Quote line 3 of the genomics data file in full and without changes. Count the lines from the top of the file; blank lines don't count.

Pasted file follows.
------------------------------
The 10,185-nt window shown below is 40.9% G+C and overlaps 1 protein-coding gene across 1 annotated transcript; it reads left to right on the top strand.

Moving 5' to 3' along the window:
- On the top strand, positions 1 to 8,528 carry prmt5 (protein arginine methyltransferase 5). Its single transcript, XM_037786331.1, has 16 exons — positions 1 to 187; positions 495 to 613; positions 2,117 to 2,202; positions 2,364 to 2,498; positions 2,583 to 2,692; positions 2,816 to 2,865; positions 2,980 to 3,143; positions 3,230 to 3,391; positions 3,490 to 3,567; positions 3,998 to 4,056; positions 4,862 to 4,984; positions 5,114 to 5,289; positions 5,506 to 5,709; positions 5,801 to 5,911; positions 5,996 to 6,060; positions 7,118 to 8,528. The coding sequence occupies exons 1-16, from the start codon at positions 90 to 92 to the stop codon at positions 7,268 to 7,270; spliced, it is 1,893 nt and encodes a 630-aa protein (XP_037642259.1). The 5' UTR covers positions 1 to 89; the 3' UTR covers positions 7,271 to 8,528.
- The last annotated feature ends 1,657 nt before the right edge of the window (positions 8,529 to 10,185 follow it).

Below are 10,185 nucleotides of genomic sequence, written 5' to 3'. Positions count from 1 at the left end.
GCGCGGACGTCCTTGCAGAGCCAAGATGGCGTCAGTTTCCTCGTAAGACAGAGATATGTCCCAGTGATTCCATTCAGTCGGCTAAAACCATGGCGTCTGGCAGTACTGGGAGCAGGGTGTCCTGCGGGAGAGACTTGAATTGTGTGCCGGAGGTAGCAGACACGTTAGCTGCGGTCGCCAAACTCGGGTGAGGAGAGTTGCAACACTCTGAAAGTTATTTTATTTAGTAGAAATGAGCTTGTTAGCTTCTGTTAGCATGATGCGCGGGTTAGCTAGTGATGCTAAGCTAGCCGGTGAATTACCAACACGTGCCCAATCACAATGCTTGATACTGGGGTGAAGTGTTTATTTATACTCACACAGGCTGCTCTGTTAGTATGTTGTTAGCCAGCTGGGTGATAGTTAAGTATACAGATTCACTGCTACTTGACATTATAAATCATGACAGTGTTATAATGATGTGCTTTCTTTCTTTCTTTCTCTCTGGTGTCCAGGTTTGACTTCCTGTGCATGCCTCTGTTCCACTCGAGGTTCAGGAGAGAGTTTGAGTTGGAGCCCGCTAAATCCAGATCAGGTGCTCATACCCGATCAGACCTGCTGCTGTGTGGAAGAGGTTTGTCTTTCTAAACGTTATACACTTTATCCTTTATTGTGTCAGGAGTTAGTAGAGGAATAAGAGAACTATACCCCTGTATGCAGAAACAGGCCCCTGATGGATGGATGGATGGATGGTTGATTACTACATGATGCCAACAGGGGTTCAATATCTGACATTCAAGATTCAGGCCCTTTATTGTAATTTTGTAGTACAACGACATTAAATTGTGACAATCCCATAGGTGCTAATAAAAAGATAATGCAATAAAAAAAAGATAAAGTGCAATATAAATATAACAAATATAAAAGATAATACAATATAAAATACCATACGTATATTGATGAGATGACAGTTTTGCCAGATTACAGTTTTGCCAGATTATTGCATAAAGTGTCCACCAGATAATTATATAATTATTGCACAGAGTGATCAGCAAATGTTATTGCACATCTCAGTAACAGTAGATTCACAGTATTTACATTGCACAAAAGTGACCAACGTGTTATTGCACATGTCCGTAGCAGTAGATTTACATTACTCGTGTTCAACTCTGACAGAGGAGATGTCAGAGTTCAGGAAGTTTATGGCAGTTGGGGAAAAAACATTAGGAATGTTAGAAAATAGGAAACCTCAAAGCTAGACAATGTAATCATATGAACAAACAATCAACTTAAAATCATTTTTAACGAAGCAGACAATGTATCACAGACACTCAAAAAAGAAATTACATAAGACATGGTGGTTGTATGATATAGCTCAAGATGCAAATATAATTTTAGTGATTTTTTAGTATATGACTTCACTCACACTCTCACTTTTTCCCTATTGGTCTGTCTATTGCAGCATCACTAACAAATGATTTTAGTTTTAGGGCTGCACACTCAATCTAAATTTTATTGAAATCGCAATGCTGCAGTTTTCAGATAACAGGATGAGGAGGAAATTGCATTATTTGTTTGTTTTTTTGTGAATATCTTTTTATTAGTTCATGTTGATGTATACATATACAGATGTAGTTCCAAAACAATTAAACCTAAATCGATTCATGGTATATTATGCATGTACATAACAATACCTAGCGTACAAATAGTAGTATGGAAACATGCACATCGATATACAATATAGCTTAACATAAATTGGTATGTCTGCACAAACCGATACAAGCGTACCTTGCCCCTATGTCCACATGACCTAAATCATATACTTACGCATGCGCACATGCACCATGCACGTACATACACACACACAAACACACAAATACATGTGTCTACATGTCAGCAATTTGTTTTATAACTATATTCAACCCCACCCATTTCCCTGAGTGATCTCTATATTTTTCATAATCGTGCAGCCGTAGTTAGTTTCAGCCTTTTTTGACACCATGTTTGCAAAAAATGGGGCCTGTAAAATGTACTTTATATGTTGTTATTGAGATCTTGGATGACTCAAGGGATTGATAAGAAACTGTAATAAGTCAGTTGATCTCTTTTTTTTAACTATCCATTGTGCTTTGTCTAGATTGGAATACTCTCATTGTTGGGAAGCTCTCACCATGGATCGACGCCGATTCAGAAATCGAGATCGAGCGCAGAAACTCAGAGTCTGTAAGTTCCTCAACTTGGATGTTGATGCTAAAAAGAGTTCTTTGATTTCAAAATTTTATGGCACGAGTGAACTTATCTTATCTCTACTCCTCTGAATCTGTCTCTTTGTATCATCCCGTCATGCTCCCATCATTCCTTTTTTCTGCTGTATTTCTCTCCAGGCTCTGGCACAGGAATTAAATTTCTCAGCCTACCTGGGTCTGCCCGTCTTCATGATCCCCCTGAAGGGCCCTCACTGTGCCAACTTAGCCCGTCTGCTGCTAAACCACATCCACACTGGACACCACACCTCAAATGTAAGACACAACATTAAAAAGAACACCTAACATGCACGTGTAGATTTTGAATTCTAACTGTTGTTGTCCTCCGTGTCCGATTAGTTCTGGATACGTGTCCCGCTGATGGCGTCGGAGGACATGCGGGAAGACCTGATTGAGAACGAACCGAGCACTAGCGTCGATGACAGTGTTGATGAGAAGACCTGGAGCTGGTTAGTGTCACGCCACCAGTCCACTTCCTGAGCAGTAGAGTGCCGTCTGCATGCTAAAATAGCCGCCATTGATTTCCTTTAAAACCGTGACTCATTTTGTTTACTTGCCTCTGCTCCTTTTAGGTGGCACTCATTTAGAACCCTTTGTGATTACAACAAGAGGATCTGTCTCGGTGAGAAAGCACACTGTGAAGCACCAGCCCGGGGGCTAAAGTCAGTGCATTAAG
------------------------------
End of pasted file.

- On the top strand, positions 1 to 8,528 carry prmt5 (protein arginine methyltransferase 5). Its single transcript, XM_037786331.1, has 16 exons — positions 1 to 187; positions 495 to 613; positions 2,117 to 2,202; positions 2,364 to 2,498; positions 2,583 to 2,692; positions 2,816 to 2,865; positions 2,980 to 3,143; positions 3,230 to 3,391; positions 3,490 to 3,567; positions 3,998 to 4,056; positions 4,862 to 4,984; positions 5,114 to 5,289; positions 5,506 to 5,709; positions 5,801 to 5,911; positions 5,996 to 6,060; positions 7,118 to 8,528. The coding sequence occupies exons 1-16, from the start codon at positions 90 to 92 to the stop codon at positions 7,268 to 7,270; spliced, it is 1,893 nt and encodes a 630-aa protein (XP_037642259.1). The 5' UTR covers positions 1 to 89; the 3' UTR covers positions 7,271 to 8,528.